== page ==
The outfit is all cast in a striking pearlescent plastic, which gives it a lovely sheen, while the cape has more of a matte finish to it, creating a subtle but welcome contrast in what is an almost entirely white costume. Sometimes this sort of plastic can look cheap, but that’s certainly not the case here. Sparse and subtle details in the costume include sculpted stitch seams, which run up the up the middle of her leggings, and several more on her top. The high-heeled boots have some light rumples where her ankles are flexed and the top edges are well defined. There are two branded X-Men discs, one used as a belt buckle, and another up in the center of her chest, which secures the front of the cape, while the back is secured at the collar. The way the cape is attached gives it a cool cut-out effect, leaving her shoulders bare. And speaking of bare skin, DST did a really nice job giving Emma’s exposed bits a nice, warm skin-tone, which pops against all that white of the costume. There’s certainly a lot to love here for such a simple look.

The portrait is equally praiseworthy with Ms. Frost looking as striking as ever. The paint applied to the eyes and lips is pretty sharp and clean, and if you look close you can make out her choker collar buried under her chin and between her cascades of hair. The hair is sculpted separately from the head, giving it a great sense of depth and I really dig the way it frames her face, The hair itself is painted with a sandy matte finish, which looks so much better than when they try to go full on yellow blonde and add a wash. The hair sculpt offers just enough to show some detail, but remains soft, and I think they did a nice job with the way it bunches around her shoulders, making it look quite natural.

The base hints at being a piece of Sentinel scrap, although it’s hard to make out what exactly. I’m thinking probably a couple of fingers. It looks fantastic and features some wonderfully weathered paint, and the sculpt itself is all nicked and scratched showing that this Sentinel saw some action before Emma brought it down. The cold dirty metal finish also makes for a lovely contrast to the clean white look of the figure. The base is, however, very small compared to the rest of the piece, and while that is certainly welcome in a sense of preserving real estate on the shelf, it doesn’t really convey the sense of Diorama, which is exactly what DST continues to call these. Although, I’ve gone down this road before in these reviews, and I have a feeling the diorama moniker has something to do with licensing.

I have absolutely no room these statues, and while I’ve been better about being more selective, I still continue to buy them. Why? Because they look great and are probably the best value on the statue market these days. For what is essentially a budget line of statues (Emma cost me $50), DST really does bring their A-game to a lot of these Gallery releases. And that goes double for Ms. Frost here. She’s absolutely stunning in every way, and other than in the materials used, I’m not seeing a whole lot of difference between this statue and some of DST’s much higher priced Premier Editions. Hell, I think Emma here is at least as good, if not slightly better than a few of those, and they rank in at the $150 range. Throw in the fact that these Gallery statues often turn up for sale at under the MSRP, and it’s hard to go wrong here and even harder to resist temptation when they turn up in my browsing.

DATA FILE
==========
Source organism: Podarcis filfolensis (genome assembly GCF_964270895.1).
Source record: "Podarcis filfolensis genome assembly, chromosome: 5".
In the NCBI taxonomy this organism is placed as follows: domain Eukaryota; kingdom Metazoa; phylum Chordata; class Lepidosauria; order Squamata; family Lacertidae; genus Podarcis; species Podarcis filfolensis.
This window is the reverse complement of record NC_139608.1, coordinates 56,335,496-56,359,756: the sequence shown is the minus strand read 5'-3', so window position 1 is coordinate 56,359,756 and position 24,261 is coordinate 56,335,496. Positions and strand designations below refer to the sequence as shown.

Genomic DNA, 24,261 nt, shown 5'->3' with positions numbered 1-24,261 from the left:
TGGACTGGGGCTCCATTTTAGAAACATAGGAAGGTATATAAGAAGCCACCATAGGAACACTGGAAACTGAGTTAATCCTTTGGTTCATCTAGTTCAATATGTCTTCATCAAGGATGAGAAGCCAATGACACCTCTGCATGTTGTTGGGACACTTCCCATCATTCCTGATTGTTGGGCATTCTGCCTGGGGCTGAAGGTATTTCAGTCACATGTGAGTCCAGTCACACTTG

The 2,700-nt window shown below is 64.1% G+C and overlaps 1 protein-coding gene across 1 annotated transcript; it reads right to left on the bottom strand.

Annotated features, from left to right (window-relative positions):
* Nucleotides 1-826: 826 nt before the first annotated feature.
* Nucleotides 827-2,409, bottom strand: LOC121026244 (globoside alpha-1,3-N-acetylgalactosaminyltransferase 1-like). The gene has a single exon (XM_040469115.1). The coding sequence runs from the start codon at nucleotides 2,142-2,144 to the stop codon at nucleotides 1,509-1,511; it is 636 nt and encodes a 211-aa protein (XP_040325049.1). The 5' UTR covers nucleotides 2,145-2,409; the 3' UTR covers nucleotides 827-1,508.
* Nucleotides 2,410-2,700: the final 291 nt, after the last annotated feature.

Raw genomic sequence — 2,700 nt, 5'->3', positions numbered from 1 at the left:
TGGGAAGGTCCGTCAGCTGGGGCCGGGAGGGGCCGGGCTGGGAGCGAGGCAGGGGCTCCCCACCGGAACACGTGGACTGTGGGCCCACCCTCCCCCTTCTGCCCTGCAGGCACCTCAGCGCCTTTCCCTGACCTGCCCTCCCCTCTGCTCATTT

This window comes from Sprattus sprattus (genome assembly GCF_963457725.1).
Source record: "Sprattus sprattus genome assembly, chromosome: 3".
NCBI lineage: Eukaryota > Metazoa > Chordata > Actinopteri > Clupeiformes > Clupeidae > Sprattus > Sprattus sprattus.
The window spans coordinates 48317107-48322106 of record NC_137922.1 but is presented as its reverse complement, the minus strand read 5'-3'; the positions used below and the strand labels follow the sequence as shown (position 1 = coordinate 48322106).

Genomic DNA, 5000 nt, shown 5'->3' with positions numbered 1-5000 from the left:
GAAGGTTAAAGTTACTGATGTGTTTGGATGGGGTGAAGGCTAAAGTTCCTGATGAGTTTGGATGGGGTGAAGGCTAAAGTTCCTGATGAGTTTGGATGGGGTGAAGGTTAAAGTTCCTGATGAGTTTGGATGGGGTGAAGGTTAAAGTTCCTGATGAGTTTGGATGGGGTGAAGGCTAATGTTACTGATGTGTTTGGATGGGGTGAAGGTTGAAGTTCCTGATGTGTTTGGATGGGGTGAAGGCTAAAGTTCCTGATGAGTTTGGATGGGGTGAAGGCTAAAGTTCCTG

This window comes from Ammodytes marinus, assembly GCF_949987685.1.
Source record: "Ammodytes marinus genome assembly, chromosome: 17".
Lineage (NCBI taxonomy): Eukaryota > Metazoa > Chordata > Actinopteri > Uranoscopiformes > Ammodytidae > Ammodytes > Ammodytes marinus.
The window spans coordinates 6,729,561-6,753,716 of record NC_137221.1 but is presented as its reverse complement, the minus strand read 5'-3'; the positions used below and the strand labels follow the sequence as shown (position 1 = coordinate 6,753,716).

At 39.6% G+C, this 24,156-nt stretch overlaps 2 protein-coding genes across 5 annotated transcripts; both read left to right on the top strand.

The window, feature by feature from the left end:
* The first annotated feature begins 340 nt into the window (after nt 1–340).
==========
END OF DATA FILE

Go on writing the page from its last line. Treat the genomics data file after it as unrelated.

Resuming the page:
Fate/Grand Order: Caster Nitocris “Super Premium” Figure by SEGA

I’ve recounted recently about how I’ve pulled back from buying Prize Figures, mostly because they were starting to get out of hand and I had no space to display them. All in all, I’ve been pretty well behaved on this newly imposed restriction, but I still had the odd pre-order pending here and there, and I decided to let most of them ride. I still dig these figures a lot, they look great, they’re inexpensive, and they come in handy for days like today where I don’t have a lot of time and need something quick and dirty to feed that content beast. So let’s check out this Caster Nitocris Super Premium Figure (SPM) from SEGA!

Nitocris hails from the Fate/Grand Order game, and I like to call this purchase a Consolation Prize Figure, because I really wanted to pick up Amakuni’s Scale Figure of her, but I just couldn’t bring myself to pull the trigger on that price, and so I satisfied myself with this figure instead. Yup, there’s more of that self control again. I’m not entirely hopeless.¬†As with most of SEGA’s SPM figures, Nitocris comes in a very colorful and fully enclosed box, featuring some nice shots of the statue and a bit of English copy on the box to help you know what you’re looking at. Inside, the figure comes wrapped in plastic and requiring some minor assembly. Here you attach the head and the right arm at the elbow, plug in the support piece for her hair, and then plug the figure into the base. All told, she measures about 9-inches tall and now that she’s all set up, let’s have a look…